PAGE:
There are many different kind of utility knives on the market, available according to the manner of use for which they are intended. Brightly colored plastic handles make some utility knives easy to spot in a cluttered tool box, while others look more like classic pocket knives. The common denominator is that they all have replaceable blades. Here are reviews of three different folding utility knives.
MILWAUKEE 48-22-1901 FASTBACK FLIP OPEN UTILITY KNIFE
This handsome knife is affordable and easy to use, with one-handed blade opening. The blade flips open 3X faster than the typical folding utility knife. You also have the convenience of being able to change the blade without having to use tools.
The Fastback also has in integrated gut hook, making it very useful for cutting wires and small things. It also has a wire stripper that will strip the insulation from a 10 gauge wire. This model also has a thin body, making it fit in your pocket easily.
Reviews on the Fastback are quite positive. The fact that it is manufactured by Milwaukee was enough to convince many customers to buy this knife, and they report satisfaction with it. The one handed operation is especially praised with this item, as the user can continue holding his work in place as he flips open the knife with his free hand. Customers also like the fast blade change button which, they say, saves them time on the work site.
Although the knife is marketed as having a slender body, customers universally praise its heft, saying that it is very easy to grip and control, while not being too heavy in the pocket. Finally, another much praised feature is the finger notch, which provides control and strength. Click here to learn more about the Fastback.
GERBER 31-000345 E.A.B. LITE POCKET KNIFE, FINE EDGE
The E.A.B. has deep finger grooves for a good, solid grip. When fully opened, the knife is a little over 5 inches long. The blade is about 2 ¼ inches long. This stainless steel knife is resistant to corrosion and rust, and has a clip that can be used as for the pocket or as a money clip. It is most often used as any other utility knife, in slicing rope, jute, and in cutting boxes. This knife has a lifetime warranty.
Customers who purchased the E.A.B. use it in construction say it holds up well while cutting drywall and shaving the edges. They use is opening boxes and cutting rope or twine, and say that the blade sets securely in the handle. The blade is easy to change.
People who purchased the E.A.B. also say that, despite its slender design, it is easy to grip and very sturdy. It fits in the pocket well, is lightweight, but a strong knife. The lock is strong, but not stiff. It holds standard as well as Gerber blades. Click here to learn more about the Gerber E.A.B.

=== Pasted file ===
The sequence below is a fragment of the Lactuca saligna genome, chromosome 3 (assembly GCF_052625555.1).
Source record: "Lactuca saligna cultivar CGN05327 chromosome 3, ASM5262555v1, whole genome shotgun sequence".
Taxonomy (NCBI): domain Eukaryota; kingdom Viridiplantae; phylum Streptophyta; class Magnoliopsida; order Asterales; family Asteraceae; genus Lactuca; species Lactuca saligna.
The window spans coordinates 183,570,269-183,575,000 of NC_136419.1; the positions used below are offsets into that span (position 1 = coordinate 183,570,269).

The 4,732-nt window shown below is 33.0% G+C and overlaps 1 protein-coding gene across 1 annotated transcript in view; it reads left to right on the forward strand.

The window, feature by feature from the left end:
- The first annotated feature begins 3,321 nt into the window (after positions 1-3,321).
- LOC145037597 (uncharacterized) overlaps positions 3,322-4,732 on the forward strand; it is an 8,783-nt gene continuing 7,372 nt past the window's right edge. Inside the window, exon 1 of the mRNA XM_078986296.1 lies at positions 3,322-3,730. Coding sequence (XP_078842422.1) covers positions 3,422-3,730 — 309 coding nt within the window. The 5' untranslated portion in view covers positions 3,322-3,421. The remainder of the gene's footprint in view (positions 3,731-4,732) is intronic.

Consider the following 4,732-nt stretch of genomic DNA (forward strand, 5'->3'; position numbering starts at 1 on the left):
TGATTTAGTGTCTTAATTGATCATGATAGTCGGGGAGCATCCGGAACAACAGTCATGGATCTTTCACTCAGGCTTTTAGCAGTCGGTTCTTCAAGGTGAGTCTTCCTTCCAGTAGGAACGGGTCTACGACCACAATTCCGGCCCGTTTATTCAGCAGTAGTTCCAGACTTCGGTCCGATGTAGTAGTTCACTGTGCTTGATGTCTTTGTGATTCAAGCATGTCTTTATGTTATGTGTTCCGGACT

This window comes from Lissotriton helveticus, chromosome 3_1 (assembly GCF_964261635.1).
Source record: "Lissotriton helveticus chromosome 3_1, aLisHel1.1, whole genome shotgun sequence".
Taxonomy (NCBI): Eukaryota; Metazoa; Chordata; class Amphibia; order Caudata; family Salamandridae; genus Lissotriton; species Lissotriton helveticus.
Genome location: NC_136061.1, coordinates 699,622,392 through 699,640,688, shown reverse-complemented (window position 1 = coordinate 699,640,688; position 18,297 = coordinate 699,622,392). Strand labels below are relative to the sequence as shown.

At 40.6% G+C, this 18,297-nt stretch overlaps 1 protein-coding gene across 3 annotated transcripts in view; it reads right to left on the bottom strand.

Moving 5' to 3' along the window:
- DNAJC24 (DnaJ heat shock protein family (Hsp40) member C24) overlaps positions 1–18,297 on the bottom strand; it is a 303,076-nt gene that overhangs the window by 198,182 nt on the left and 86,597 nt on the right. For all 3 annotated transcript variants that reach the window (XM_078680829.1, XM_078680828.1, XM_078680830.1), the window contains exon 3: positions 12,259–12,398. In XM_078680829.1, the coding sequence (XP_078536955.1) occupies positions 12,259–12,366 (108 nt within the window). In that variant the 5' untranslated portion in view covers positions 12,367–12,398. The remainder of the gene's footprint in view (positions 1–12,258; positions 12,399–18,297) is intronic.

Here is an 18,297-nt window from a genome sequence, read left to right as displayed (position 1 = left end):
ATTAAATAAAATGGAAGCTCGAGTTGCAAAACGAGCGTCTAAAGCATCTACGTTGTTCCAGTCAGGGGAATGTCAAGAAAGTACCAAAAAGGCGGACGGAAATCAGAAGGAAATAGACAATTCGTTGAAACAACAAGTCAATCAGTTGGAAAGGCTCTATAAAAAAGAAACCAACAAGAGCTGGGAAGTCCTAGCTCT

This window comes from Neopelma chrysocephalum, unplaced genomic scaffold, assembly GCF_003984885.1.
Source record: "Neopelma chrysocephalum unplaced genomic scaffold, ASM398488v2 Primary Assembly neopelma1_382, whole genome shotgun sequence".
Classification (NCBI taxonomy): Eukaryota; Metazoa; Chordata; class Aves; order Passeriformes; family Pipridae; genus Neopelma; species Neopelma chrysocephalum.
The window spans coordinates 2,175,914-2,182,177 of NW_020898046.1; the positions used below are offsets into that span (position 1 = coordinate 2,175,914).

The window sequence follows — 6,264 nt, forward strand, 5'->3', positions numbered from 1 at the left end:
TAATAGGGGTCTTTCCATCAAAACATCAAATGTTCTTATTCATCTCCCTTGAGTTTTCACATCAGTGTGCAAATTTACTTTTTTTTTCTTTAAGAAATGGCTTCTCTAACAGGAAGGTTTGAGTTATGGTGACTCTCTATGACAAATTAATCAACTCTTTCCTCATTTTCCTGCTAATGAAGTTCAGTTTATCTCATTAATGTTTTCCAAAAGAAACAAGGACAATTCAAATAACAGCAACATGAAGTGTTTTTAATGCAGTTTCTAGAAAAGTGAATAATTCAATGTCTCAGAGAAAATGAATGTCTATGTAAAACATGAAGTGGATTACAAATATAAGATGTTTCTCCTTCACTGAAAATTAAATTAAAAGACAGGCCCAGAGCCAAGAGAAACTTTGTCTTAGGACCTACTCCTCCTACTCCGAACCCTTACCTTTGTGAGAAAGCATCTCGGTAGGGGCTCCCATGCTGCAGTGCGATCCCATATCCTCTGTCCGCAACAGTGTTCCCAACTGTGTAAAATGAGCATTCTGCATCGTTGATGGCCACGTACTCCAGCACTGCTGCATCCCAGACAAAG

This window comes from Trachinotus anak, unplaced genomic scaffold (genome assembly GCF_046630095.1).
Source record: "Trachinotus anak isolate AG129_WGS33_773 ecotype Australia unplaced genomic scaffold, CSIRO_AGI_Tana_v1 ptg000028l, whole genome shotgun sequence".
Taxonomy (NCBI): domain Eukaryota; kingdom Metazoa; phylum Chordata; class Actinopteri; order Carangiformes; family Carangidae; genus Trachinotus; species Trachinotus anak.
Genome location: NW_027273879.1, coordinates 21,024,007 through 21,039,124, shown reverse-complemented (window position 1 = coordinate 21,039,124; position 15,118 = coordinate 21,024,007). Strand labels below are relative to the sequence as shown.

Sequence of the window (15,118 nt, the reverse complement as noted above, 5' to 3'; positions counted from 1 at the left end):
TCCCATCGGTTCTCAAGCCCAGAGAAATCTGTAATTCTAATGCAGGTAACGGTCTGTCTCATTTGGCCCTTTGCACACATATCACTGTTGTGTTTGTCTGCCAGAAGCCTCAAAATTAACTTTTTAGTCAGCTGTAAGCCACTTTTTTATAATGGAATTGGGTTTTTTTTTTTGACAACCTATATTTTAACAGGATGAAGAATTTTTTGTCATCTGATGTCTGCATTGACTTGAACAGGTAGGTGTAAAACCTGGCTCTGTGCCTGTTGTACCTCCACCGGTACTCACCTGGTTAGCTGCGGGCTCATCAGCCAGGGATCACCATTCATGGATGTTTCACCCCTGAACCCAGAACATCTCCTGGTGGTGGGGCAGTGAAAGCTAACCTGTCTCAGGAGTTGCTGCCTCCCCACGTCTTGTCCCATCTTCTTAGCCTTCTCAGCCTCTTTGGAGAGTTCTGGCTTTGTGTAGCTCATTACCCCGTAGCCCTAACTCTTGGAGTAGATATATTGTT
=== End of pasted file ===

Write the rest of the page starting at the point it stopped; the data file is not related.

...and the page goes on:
BESSEY D-BKWH QUICK-CHANGE FOLDING UTILITY KNIFE
This particular model of the Bessey has a wood grain handle, making it attractive as well as functional. This folding utility knife is compact enough to fit into your pocket, yet easy to grip and control. It accepts all brands of standard utility blades, and has a pocket clip providing easy access.
The D-BKWH has the Bessey patented quick-change blade that requires no tools to change the tools. It also features one hand opening.
Customers who bought the D-BKWH love the knife, even after putting it to heavy use in home improvement and construction. It was used in cutting insulation, and the fact that it could be folded and put into a pocket made it easy to keep track of.
Other consumers praised the appearance of the knife, citing the wooden insets on the aluminum handle as a great improvement over plastic and steel as far as style goes. The handle is easy to grip, and doesn’t turn in the hand. The one handed opening is also a big plus with most users, who say they can simply flick the knife open with one hand while the other one is holding material in place. Click here to learn more about this knife.
For style, strength, and durability, the Bessey may be the best knife in this category. You get the versatility of a utility knife and the style of a collectible pocket knife. Adaptable for light sports and construction, the Bessey is a good-looking choice. Click here to buy a Bessey D-BKWH.